Laying the first track

The main railway is to be on two boards; one to be 7′ x 2′ and the other 7′ 4″ x 2′ (both extend to 2′ 6″ at one end. This is because I need to be able to lift the boards to carry out the wiring and install the point motors. In future times, I might need to lift a board if there should be a wiring or point motor problem so not only must there be two boards but they must be physically separate and liftable.

I have started work on the right hand board as you look towards the wall – with the fiddle yard to the front and the station further back. As described in a previous post, the board is completely constructed, including the incline down from the main height to the fiddle yard height.  It needs extra being added to the outside of the 180 degree curve as I didn’t leave enough there to construct the scenery against. This can be added later as it doesn’t affect the track laying.

Using the Anyrail plan and some Peco templates that I printed and cut out,  I have been able to determine some fixed points for the track and then work off these. The track is all Peco Code 80. I buy my flexi-track in boxes of 25 yard lengths – it’s cheaper that way.

This is what has been laid so far. I have reversed the board to make it easier to lay the track. This is the main junction off the double track main line and part way down the incline. I am using the useful little Peco 6′ way templates to keep the spacing correct. I have some super sticky double sided tape that I get from Amazon. This does a great job of holding the track down to the foam core until I get the ballast fixed. It is no good using track pins as these just pop out from the foam at the slightest provocation. I tend to use Peco set-track curves to ensure the correctness of the radii and to avoid the ends of each stretch of track from trying to go back to being straight.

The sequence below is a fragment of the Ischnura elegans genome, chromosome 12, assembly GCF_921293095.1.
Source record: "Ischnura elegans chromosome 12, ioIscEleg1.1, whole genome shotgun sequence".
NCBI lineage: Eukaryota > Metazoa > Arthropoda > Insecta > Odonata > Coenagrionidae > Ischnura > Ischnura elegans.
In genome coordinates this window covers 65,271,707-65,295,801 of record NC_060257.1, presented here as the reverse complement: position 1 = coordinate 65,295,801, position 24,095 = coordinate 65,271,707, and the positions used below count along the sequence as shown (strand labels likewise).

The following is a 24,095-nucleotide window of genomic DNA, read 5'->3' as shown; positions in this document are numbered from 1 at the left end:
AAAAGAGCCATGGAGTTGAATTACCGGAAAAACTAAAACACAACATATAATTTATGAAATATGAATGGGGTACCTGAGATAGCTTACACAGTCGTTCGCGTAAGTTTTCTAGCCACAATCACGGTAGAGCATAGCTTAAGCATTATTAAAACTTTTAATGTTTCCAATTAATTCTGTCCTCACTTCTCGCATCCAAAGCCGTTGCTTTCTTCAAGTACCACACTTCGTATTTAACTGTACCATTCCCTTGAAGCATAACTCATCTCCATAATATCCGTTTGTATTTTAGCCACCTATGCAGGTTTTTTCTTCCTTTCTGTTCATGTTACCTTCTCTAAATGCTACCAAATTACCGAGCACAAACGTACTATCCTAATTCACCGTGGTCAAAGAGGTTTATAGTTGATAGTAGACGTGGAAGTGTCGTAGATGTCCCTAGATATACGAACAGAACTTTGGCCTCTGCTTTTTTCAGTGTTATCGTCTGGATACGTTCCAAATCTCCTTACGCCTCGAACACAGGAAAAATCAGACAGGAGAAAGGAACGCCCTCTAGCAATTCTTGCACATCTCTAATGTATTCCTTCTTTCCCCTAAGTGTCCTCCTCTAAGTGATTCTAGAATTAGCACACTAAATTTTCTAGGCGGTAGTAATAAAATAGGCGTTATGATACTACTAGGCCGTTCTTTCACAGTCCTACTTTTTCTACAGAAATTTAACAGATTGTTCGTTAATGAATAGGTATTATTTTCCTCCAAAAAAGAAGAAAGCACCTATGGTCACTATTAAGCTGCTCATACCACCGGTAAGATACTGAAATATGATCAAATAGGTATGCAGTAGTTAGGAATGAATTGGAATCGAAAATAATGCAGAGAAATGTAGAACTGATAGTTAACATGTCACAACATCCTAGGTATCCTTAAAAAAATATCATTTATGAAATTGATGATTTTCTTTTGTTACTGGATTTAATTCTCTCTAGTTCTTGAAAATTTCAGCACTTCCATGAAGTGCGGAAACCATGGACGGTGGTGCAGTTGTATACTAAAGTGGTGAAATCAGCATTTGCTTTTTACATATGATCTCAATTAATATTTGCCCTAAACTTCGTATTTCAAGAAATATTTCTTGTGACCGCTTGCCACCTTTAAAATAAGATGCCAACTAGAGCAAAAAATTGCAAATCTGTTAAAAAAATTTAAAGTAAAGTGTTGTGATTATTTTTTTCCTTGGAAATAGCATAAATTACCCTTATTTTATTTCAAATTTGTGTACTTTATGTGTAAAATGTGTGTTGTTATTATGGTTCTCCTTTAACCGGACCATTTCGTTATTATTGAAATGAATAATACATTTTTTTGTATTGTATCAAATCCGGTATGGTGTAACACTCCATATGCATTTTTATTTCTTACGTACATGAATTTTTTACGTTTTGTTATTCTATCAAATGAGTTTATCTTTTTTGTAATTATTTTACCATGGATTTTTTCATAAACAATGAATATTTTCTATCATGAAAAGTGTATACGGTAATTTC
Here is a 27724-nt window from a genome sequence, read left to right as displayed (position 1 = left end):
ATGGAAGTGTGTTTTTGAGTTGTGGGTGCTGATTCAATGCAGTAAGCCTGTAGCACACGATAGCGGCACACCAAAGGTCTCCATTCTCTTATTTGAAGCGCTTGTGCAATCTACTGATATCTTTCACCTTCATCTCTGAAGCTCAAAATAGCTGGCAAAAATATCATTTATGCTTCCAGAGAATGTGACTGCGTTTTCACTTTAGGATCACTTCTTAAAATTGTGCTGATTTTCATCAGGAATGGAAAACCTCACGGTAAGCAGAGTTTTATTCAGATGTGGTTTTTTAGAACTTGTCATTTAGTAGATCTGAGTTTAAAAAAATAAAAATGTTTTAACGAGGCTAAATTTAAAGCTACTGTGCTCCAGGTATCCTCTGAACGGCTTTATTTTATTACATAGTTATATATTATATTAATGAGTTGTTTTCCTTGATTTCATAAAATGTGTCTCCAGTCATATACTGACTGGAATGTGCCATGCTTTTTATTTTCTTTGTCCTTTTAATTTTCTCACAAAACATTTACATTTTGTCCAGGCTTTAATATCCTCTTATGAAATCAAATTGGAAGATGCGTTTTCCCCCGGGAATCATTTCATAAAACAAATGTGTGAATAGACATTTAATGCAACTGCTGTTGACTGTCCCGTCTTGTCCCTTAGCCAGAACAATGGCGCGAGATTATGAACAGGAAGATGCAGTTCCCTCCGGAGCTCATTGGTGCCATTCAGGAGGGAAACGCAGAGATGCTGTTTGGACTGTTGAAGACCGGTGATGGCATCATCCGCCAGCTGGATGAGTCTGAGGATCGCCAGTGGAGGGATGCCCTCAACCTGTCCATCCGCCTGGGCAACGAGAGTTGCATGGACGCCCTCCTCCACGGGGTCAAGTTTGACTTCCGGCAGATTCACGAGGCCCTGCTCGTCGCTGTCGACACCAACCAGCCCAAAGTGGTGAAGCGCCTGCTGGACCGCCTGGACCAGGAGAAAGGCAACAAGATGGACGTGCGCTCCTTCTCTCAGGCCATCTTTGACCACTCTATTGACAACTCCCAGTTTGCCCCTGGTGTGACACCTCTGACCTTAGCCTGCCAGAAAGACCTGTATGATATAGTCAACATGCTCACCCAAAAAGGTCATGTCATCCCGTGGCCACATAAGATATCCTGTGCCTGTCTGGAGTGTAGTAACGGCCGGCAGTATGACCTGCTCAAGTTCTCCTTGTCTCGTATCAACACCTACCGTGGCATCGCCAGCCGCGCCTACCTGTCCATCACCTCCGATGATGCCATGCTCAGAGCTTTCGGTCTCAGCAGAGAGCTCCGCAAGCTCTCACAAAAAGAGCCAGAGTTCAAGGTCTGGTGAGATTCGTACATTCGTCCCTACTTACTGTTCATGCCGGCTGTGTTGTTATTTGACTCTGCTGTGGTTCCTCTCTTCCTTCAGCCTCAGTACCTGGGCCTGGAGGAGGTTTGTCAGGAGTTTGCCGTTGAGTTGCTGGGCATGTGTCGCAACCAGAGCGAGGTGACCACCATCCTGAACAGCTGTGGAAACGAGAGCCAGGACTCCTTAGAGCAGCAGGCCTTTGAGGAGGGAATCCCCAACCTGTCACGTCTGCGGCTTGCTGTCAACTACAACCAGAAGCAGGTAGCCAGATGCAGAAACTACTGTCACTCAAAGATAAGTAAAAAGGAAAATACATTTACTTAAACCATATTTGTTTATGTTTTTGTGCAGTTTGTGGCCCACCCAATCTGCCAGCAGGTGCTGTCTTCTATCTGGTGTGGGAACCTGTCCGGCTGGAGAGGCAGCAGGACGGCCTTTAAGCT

The connection between the main line and the branch to Pennvale is in modern form – using four points – and not using a diamond – because I couldn’t find a combination of  Peco components that would make one without a lot of extra track involved.


Here you can see one of the passenger coaches being used to test the flow through the complex. So far, everything runs smoothly.


You have to be careful with exposed ends when using Peco flexi-track across joints. One tweak of a rail and a few inches come out of their fasteners. I used to use a piece of PCB cut out and soldered to the track then epoxy glued to the baseboard but, again, this doesn’t work with foam core as the paper just peels away from the core. What I finally came up with is this:

Screen Shot 2018-03-31 at 21.54.44

I then push the tails through the foam core and press the PCB board down onto some epoxy. Then, I twist the tails tightly together (with a small piece of plastic card to stop them tearing into the base). I can then solder the rail ends onto the two PCB areas and we have a solid fitting. The end result looks like this – I haven’t yet cut the exposed rails to length.


Painting these over with the rail paint will soon disguise them.


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